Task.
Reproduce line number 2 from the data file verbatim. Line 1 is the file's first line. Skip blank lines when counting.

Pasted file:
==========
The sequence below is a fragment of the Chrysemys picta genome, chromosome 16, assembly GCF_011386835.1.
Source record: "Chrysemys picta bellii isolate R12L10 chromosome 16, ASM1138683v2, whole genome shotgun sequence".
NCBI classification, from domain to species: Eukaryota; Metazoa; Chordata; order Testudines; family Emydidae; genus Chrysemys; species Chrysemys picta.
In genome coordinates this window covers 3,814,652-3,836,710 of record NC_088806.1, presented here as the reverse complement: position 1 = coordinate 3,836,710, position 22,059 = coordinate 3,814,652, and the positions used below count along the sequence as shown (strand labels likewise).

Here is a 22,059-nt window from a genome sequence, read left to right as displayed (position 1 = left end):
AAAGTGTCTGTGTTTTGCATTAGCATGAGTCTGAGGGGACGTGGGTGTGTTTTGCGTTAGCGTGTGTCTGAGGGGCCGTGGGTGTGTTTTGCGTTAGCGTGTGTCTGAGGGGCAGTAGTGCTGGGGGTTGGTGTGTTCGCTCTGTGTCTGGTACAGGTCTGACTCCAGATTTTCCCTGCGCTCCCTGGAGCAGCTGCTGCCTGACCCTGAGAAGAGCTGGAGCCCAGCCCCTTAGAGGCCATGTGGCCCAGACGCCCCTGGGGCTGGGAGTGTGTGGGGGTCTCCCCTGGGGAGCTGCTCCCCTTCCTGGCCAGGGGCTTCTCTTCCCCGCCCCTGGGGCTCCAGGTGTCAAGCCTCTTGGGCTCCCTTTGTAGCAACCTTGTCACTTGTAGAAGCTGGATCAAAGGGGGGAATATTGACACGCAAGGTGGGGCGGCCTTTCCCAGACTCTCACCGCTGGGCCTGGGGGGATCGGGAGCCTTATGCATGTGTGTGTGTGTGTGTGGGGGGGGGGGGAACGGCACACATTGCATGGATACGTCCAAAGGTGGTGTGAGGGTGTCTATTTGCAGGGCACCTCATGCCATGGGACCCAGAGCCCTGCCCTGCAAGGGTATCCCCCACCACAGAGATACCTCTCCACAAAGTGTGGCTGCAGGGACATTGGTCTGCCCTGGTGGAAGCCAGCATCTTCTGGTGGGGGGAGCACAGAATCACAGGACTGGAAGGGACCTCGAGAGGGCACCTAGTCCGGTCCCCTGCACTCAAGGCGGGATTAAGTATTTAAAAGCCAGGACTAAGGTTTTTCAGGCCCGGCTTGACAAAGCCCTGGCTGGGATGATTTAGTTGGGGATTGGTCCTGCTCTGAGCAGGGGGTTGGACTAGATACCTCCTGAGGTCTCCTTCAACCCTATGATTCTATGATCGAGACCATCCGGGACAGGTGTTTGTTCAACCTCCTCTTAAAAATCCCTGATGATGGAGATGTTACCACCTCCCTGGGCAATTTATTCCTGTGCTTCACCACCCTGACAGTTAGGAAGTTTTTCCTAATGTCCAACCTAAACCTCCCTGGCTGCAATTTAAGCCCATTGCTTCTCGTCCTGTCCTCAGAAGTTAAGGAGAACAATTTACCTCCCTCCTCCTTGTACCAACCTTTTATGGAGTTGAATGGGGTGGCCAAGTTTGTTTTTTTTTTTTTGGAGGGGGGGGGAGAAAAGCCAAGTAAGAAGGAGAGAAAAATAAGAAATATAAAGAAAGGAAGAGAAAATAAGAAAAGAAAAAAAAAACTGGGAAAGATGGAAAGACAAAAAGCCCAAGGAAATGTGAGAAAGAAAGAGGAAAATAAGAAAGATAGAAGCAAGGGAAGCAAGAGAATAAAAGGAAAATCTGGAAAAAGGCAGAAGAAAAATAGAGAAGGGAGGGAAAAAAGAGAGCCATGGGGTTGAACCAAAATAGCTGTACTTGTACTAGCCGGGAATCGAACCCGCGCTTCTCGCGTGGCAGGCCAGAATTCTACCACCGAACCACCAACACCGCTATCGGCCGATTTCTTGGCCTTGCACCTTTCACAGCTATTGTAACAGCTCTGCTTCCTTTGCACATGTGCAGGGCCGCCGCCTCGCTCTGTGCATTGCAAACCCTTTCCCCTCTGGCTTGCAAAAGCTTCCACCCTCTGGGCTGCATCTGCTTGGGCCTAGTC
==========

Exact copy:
Source record: "Chrysemys picta bellii isolate R12L10 chromosome 16, ASM1138683v2, whole genome shotgun sequence".